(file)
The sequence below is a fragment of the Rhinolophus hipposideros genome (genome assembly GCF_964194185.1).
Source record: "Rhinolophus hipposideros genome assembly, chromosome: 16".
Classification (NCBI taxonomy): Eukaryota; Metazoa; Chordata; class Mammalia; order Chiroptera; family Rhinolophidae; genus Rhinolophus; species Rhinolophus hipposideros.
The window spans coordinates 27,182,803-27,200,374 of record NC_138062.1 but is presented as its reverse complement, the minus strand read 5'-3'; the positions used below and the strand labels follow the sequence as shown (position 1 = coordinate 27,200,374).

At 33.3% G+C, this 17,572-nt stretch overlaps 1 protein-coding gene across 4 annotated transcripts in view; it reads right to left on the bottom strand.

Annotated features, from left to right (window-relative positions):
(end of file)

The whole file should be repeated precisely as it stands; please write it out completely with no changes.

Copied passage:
The sequence below is a fragment of the Rhinolophus hipposideros genome (genome assembly GCF_964194185.1).
Source record: "Rhinolophus hipposideros genome assembly, chromosome: 16".
Classification (NCBI taxonomy): Eukaryota; Metazoa; Chordata; class Mammalia; order Chiroptera; family Rhinolophidae; genus Rhinolophus; species Rhinolophus hipposideros.
The window spans coordinates 27,182,803-27,200,374 of record NC_138062.1 but is presented as its reverse complement, the minus strand read 5'-3'; the positions used below and the strand labels follow the sequence as shown (position 1 = coordinate 27,200,374).

At 33.3% G+C, this 17,572-nt stretch overlaps 1 protein-coding gene across 4 annotated transcripts in view; it reads right to left on the bottom strand.

Annotated features, from left to right (window-relative positions):